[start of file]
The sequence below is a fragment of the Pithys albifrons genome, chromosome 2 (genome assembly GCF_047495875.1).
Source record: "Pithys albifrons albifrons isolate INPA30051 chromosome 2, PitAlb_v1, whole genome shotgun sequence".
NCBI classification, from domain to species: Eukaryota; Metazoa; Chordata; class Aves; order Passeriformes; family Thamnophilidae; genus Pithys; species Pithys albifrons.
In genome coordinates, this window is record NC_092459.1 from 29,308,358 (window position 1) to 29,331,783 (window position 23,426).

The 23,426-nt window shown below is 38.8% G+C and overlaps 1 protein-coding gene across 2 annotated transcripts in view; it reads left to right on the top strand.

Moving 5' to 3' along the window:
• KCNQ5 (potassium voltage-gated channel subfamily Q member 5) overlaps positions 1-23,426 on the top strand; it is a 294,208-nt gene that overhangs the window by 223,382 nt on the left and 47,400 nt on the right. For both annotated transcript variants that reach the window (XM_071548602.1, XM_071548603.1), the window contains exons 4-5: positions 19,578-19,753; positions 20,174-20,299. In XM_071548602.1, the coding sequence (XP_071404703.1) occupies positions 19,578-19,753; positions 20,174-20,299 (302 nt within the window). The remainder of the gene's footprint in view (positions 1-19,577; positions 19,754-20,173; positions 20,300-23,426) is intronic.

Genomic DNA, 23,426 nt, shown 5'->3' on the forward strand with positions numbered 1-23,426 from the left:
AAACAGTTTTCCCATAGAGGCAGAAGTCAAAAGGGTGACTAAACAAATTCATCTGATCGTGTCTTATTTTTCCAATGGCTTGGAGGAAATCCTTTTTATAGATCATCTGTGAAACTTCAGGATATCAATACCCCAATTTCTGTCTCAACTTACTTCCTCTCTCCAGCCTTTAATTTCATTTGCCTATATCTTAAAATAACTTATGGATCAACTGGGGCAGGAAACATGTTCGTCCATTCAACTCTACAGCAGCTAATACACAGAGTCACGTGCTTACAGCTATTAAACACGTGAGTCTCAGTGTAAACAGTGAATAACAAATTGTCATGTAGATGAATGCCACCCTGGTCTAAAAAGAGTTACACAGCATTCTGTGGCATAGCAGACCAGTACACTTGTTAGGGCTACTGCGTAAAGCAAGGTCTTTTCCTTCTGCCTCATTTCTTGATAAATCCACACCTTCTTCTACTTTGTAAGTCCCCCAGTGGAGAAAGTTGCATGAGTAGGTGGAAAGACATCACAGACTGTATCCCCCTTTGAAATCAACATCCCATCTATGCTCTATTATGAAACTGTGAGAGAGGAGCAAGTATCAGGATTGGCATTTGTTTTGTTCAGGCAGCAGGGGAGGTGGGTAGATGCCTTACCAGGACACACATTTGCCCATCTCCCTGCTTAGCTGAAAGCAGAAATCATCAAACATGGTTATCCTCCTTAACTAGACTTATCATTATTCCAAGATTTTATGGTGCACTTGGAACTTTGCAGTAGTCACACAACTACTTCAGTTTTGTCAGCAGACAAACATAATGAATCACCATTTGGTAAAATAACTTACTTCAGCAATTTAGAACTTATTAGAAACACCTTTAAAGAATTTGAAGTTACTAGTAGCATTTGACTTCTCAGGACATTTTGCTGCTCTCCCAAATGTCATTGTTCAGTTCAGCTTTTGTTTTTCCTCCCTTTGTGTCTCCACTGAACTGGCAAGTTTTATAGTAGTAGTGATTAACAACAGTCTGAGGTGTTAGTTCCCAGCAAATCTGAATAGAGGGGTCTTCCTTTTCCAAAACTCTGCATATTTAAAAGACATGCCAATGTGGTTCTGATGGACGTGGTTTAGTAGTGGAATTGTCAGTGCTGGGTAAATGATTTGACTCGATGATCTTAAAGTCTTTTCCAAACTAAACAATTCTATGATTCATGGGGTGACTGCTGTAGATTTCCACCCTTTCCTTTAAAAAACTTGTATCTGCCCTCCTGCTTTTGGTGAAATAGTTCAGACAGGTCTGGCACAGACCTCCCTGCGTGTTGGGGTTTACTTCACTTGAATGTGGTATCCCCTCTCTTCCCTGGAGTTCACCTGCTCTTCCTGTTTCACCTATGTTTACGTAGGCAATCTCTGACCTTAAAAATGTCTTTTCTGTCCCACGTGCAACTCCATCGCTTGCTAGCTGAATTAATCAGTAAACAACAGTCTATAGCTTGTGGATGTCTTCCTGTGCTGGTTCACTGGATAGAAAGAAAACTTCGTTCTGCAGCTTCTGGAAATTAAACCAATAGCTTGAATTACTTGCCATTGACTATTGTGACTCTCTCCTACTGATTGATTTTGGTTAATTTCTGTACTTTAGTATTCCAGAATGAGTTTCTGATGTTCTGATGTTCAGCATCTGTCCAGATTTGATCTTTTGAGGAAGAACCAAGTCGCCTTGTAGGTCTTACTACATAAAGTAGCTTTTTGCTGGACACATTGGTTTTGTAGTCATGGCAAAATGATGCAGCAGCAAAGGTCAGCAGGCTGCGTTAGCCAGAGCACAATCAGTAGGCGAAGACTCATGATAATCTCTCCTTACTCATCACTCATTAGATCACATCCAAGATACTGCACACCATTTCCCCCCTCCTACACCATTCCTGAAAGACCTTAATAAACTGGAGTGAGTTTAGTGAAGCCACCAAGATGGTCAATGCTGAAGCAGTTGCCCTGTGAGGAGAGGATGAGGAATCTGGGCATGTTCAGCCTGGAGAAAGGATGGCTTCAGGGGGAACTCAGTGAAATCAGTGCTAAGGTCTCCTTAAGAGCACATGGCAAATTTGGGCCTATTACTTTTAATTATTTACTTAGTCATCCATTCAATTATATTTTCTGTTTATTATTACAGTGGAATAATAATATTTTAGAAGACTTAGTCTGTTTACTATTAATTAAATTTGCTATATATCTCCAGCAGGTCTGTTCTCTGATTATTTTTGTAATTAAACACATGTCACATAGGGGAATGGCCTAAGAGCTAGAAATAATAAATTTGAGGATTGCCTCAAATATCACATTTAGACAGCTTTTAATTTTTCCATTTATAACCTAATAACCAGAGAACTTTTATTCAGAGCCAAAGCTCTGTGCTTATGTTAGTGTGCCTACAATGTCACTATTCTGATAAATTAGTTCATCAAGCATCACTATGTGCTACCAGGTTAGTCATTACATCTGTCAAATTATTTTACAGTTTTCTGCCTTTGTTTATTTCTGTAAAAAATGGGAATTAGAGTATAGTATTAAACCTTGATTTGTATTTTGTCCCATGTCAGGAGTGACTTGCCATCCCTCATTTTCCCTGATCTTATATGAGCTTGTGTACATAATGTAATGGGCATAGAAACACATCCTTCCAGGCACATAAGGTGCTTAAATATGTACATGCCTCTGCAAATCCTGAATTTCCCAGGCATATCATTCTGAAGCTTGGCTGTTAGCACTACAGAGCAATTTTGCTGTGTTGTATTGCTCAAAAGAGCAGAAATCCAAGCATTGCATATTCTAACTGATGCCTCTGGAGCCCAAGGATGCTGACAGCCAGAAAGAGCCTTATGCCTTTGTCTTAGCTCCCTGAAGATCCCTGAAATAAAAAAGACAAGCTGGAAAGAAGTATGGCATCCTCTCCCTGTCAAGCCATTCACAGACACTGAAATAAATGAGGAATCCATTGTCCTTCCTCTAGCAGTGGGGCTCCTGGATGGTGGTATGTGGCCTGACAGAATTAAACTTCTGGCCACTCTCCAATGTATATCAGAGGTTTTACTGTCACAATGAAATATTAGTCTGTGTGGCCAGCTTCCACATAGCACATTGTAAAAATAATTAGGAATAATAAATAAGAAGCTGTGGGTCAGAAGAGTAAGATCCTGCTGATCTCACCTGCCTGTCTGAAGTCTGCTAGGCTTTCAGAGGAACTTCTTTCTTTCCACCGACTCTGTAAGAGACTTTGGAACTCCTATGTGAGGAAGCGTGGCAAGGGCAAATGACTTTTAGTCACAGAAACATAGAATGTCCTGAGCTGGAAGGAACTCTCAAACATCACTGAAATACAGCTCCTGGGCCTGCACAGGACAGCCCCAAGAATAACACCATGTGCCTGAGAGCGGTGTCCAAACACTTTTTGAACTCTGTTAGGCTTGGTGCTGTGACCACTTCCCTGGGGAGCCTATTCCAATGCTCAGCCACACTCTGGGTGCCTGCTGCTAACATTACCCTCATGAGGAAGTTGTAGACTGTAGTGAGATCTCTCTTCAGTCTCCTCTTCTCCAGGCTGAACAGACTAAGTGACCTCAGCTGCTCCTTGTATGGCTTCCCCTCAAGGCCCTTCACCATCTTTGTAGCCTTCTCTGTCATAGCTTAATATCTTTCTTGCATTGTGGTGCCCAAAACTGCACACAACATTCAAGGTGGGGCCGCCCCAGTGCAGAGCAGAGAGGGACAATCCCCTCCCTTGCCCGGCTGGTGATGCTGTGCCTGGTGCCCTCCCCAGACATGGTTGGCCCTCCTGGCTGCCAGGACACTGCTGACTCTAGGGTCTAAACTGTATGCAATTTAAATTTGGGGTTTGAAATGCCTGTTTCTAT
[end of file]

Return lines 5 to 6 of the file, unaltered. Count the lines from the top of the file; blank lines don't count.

The 23,426-nt window shown below is 38.8% G+C and overlaps 1 protein-coding gene across 2 annotated transcripts in view; it reads left to right on the top strand.

Moving 5' to 3' along the window: